Although it's deeply unfortunate that this production won't feature a topless Uma Thurman, Les Liaisons Dangeureses should be a rollicking good show nonetheless. Directed by Jessica Osbourne, this local production of Christopher Hampton's play about the dark arts of seduction should appeal to fans of the award-winning movie. This staging boasts lavish period costumes, a suspiciously phallic set and a cast of notable local performers. Les Liaisons Dangeureses runs through April 10 at the Vortex Theatre (2004 1/2 Central SE). Fridays and Saturdays at 8 p.m. Sundays at 6 p.m. 247-8600.

Pajama Men

Q-Staff Theatre

The first thing you should know is that our very own homegrown partners in comedy Mark Chavez and Shenoah Allen no longer call their act Sabotage. They're now called the Pajama Men. The second thing you should know is that, after years of touring to critical acclaim, Albuquerque's favorite idiot twins have been picked up by the Second City, the goofball granddaddy of American comedy institutions. The third thing you should know is that the Pajama Men will be performing a new sketch show called Stop Not Going at the Q-Staff Theatre (4819 Central NE) starting this weekend. The show will run Fridays and Saturdays at 9 p.m. through April 9. $15 general, $12 students. They'll also be doing a fully improvised show called Dirty Thursdays on, yes, Thursdays at 9 p.m. through April 14. $9. You will be amused. 255-2182.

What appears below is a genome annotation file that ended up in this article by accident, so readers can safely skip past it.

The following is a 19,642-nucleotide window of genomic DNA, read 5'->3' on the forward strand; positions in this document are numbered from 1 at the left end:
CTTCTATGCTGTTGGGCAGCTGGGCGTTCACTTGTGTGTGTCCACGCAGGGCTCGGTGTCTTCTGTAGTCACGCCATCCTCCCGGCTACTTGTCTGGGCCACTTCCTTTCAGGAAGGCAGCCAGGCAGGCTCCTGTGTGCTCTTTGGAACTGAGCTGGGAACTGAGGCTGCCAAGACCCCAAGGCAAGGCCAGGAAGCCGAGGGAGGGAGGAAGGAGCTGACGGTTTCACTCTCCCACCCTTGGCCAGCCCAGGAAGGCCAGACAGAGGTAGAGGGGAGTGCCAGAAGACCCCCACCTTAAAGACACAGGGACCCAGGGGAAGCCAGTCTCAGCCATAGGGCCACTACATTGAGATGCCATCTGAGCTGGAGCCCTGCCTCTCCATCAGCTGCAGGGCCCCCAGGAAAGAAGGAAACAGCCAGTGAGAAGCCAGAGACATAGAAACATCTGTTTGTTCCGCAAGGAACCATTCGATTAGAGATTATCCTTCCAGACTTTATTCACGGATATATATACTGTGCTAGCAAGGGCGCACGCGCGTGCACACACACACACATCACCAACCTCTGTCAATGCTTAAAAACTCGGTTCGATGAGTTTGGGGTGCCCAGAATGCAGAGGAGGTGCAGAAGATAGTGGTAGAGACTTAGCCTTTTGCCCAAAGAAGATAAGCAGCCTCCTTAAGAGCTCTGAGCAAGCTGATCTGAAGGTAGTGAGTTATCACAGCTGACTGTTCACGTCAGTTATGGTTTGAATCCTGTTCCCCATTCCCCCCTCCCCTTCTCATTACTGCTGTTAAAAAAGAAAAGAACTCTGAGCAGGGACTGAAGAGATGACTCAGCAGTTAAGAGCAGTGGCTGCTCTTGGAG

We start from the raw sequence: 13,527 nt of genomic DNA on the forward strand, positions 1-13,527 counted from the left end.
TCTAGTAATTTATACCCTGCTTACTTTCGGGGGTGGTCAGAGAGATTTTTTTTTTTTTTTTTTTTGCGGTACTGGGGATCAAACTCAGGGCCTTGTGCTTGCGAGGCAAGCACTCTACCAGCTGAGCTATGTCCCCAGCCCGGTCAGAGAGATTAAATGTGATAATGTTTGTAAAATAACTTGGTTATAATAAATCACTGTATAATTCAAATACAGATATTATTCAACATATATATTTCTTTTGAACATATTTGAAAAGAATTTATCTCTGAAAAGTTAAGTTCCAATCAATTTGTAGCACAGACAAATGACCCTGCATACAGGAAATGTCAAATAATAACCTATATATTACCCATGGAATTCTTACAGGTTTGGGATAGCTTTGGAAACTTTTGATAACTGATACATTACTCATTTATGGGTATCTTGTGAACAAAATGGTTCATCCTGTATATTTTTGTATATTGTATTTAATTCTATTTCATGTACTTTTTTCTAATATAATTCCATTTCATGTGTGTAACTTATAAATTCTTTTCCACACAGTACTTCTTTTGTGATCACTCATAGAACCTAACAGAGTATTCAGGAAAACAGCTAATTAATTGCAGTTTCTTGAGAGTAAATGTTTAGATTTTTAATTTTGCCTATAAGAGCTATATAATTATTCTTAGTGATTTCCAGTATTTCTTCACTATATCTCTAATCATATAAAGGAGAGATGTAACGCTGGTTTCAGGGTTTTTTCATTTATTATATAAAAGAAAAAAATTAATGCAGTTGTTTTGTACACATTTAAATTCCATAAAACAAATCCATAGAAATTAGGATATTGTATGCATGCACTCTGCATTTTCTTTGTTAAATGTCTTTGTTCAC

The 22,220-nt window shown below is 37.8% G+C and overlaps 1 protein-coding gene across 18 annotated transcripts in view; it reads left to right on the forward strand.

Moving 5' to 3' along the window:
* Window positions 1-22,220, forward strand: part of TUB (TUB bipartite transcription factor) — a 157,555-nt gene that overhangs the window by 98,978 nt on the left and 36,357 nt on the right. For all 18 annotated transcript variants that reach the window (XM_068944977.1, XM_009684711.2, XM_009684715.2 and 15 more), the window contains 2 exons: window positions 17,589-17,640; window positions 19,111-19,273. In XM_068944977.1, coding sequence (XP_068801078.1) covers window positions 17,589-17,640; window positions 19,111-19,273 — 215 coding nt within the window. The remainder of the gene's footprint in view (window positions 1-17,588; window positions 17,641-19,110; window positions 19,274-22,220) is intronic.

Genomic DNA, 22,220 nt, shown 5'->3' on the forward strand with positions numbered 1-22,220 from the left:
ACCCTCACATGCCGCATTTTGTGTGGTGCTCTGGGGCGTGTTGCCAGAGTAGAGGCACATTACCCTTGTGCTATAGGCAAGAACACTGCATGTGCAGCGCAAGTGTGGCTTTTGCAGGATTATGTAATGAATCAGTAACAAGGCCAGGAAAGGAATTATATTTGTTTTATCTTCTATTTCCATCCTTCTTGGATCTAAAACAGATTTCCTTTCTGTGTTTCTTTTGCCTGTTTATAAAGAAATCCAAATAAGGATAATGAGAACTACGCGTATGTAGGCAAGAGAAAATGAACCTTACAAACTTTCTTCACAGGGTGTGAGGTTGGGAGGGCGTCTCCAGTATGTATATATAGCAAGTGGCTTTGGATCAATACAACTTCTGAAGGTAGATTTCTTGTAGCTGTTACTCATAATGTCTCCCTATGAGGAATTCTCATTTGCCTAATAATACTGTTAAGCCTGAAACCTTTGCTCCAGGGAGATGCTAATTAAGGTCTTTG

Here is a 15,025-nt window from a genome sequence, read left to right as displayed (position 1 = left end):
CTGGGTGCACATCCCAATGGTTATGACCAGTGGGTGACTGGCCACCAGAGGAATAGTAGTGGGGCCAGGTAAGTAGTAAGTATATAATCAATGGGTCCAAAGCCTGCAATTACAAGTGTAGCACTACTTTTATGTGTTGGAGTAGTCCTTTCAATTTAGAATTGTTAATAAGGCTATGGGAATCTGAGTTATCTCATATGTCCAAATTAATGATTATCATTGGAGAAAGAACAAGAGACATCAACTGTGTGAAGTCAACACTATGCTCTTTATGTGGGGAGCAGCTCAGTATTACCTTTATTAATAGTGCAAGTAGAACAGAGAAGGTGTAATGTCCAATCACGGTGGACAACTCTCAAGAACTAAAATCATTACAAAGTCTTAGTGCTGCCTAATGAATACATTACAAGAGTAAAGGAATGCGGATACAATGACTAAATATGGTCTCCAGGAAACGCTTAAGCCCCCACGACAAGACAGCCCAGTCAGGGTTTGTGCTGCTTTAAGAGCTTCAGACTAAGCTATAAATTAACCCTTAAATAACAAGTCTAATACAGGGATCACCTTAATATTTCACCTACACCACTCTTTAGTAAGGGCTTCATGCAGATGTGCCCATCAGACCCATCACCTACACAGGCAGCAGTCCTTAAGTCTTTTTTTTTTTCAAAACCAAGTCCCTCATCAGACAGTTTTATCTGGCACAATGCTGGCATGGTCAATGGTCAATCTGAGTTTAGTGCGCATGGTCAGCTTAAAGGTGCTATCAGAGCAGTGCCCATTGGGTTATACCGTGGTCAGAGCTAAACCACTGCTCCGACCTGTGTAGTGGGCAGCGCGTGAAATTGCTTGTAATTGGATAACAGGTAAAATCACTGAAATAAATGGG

Margaret Carlson and Christy Kay Lopez

Factory on 5th Art Space

Margaret Carlson brings a whole new meaning to the term fabric art. Her astonishing construction, Husht Reverberations, is composed of over 10,000 yards of donated fabric, created with a lot of help from her friends. In its sheer mass alone, this is an impressive piece of work, and I'm told it's even more amazing in person. Carlson will exhibit this piece starting this week at Factory on 5th Art Space along with an undulating canvas work created by Christy Kay Lopez called The Observer Effect. The show opens Friday, March 25, with a reception from 7 to 11 p.m. Runs through April 25. For details, call 259-9029 or 255-3331.

A Glass of Water

An interview with Jimmy Santiago Baca

It's hard to talk about Jimmy Santiago Baca without repeating the well-worn tale of how he became a poet. It's a familiar story, but a great one, the kind of story that never gets tiresome no matter how many times you hear it. After all, Baca's biography has several elements every fine tale should have—a troubled past, a tragic mistake and, most important of all, an intoxicating conclusion combining redemption and grace.

news

Under the Microscope

The rights of organized labor are going, going ...

If union leaders are feeling a little paranoid about George W. Bush's re-election, maybe it's because they really are being persecuted. Republicans have both ideological and strategic reasons for an offensive against labor. Attacking unions pleases both Bush's corporate friends and the movement's conservatives, and harasses the strongest grassroots political operation opposing the Republican right.

SimCity